I cut my eye teeth on newspapering, so you can understand my dismay at the problems confronting newspapers today.
All over the United States, major newspapers are going into bankruptcy or being put up for fire sales: Tribune Media, owner of the Chicago Tribune and the L.A. Times; the Minneapolis Star Tribune, Rocky Mountain News (Denver), Seattle Post-Intelligencer, and Miami Herald.
Even the venerable New York Times, a billion dollars in debt, has had to accept a rescue offer from Mexican billionaire Carlos Helu.
I’ve been an inveterate reader of any newspaper I could get my hands on. Now that I spend a lot of time at my country place where I can’t get a paper I’m relying — like more and more folks — on the Internet for news. I must confess it’s not the same thing. Words on the screen don’t, for me, convey the same magisterial authority as words on paper.
In Canada, the problems aren’t as evident but they’re lurking just below the surface, ready to pop out. The combination of decreasing public literacy in a visual age, the alternatives offered by the Internet (like Craigslist for want ads) and now the recession, add up to the proverbial perfect storm.
I was a little non-plussed by the Toronto Star’s reaction. A fine newspaper with a dedication to social justice, the Star made a big announcement about how it’s going to concentrate the most important news in its front section. It’ll also restore the editorial page to Section A. Isn’t this what the Star did for years and years? Sounds like back to the future.
One newspaper that seems to have responded effectively to the Internet is Toronto’s Globe and Mail. It’s made a serious effort at convergence, linking stories in the paper with expanded coverage on the web. Blogs, reader comments, and other signs of interactivity represent a serious effort to accommodate readers who are at home with the web.
The pattern was set when Ken Thomson was alive and he moved the Globe into information processing by acquiring outfits like Carswell who supply services to lawyers. Since then, Thomson Reuters has come into being, wrapping in the old Reuters global news service. But their main revenue comes from selling data to the financial services industry.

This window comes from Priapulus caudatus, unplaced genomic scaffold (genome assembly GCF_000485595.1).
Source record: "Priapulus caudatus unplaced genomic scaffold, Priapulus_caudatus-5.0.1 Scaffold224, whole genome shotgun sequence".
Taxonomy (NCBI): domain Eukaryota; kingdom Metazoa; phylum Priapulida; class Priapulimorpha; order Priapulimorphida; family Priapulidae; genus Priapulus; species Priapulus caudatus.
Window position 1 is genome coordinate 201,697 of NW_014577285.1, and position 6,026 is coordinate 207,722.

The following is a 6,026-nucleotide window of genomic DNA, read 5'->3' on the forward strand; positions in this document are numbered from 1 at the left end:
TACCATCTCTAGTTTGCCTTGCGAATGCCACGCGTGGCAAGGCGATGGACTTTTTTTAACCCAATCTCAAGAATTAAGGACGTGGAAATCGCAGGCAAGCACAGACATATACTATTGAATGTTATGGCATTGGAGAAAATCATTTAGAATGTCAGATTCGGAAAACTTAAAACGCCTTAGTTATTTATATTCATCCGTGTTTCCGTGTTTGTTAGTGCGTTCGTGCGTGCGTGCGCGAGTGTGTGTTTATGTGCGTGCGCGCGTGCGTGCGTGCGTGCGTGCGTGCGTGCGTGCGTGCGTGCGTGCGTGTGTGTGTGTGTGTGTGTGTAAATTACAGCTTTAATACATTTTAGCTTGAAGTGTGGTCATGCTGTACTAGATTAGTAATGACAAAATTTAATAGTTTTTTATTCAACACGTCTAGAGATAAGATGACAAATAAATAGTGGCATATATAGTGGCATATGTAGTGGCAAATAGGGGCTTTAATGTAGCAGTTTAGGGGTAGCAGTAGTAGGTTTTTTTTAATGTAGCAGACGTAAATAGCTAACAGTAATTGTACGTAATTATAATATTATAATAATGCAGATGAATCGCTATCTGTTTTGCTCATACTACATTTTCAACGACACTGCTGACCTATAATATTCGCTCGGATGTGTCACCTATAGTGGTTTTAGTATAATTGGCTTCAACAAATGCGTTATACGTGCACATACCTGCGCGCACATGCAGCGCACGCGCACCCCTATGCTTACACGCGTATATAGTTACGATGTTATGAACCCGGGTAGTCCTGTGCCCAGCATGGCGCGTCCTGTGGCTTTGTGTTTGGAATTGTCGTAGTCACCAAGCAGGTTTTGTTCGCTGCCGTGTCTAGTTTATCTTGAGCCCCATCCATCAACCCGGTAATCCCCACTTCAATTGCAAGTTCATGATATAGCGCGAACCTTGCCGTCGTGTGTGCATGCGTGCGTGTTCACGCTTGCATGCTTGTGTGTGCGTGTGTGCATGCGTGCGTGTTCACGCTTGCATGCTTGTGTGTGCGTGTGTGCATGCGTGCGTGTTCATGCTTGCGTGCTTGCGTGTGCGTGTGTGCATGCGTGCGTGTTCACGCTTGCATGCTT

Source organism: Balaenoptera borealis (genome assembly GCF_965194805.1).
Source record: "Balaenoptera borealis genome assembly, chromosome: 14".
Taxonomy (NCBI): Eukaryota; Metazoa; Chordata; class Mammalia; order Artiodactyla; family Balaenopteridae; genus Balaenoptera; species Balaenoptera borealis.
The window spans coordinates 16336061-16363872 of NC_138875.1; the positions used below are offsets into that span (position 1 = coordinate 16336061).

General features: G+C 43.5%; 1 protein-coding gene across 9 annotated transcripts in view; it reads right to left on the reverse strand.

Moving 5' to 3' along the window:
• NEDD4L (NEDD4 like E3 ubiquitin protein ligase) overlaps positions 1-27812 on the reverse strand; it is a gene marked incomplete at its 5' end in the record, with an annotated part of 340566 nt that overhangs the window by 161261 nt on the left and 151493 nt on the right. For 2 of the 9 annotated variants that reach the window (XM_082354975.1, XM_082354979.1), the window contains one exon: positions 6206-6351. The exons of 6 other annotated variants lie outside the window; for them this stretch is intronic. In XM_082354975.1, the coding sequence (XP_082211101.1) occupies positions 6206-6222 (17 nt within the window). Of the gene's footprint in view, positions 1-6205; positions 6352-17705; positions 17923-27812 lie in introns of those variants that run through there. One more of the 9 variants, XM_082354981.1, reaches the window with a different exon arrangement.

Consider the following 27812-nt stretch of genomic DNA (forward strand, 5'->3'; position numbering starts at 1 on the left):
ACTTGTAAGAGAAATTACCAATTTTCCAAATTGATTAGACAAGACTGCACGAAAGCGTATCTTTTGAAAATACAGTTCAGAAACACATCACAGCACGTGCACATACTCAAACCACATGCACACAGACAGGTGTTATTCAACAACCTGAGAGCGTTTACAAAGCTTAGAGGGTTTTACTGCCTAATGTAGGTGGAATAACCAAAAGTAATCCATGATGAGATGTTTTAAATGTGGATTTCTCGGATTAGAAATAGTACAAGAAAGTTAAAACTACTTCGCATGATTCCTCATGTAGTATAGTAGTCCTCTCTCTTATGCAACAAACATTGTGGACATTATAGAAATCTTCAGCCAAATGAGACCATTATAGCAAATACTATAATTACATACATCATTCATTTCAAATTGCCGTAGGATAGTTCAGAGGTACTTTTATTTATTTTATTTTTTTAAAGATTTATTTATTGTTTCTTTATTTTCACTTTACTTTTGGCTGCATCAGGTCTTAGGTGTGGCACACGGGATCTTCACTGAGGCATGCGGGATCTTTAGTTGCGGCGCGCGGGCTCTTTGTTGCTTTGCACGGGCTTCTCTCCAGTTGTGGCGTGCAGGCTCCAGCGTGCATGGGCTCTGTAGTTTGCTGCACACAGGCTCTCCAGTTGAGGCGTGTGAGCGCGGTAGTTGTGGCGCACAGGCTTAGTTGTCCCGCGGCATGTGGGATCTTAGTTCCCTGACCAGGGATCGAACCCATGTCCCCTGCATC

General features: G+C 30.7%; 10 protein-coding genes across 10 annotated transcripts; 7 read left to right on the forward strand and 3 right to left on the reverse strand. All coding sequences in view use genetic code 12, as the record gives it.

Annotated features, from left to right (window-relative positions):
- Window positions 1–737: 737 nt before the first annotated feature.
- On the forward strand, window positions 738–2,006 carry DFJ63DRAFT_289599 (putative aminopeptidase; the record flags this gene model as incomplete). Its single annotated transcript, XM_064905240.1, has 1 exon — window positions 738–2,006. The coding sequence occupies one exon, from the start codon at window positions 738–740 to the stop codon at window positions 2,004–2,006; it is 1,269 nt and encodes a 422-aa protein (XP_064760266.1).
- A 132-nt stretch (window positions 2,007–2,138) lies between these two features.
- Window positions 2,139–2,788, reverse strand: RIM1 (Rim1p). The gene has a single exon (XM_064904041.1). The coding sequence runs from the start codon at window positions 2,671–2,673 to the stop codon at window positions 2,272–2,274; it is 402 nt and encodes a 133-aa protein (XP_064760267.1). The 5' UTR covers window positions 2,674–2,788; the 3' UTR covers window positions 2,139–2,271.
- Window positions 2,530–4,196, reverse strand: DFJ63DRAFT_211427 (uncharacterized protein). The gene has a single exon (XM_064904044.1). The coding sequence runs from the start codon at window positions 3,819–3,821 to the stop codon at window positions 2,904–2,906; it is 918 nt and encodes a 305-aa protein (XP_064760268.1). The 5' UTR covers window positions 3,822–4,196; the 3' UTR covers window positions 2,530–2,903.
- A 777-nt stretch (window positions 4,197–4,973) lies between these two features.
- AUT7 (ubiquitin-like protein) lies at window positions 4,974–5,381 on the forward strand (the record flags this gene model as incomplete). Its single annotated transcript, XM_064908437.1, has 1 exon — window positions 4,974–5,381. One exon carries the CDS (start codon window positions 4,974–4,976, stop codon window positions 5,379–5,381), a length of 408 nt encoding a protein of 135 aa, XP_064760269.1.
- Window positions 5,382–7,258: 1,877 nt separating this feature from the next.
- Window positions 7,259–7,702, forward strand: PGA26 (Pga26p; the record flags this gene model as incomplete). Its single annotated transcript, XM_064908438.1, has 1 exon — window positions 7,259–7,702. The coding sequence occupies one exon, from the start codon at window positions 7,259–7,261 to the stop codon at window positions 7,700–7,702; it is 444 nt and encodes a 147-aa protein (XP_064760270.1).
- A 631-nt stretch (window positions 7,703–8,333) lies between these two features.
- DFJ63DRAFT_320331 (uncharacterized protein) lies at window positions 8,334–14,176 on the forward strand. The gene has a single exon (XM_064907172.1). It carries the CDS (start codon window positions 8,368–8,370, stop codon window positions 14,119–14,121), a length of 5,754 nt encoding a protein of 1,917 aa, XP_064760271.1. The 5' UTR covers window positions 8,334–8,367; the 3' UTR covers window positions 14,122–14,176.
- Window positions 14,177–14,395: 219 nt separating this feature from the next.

Ironically, for all the news that’s on the web, most of it stems from newspaper parents. If the paper goes down, what becomes of the web site?
On CBC Newsworld yesterday, I heard an interview with Matthew Fraser, the first editor of the National Post. He talked about the dismal future for papers, especially the Post. It’s lost money since its launch almost 10 years ago.
“It’s difficult to imagine a newspaper like the National Post will survive. The banks will soon knock on the door,” he said.
The Post is owned by Canwest Global, C anada’s biggest media company. Its share price has dropped from $30 to around 50 cents. It’s carrying a load of debt.
Fraser thinks the only hope for papers is to find wealthy investors looking for “billionaire sandboxes.” That’s what the New York Times seems to have done.
It’s all so sad, especially when there’s no real Internet alternative to newspapers for their investigative reporting, in-depth coverage and local community service.
I started my career in newspapers straight out of high school. When I was 20, I was editor of a chain of 35 Alberta weeklies. Ironically, it’s probably the small community newspapers that have the best chance of surviving the Internet Age.
Interesting discussion on PBS Newshour a while ago. Have a listen: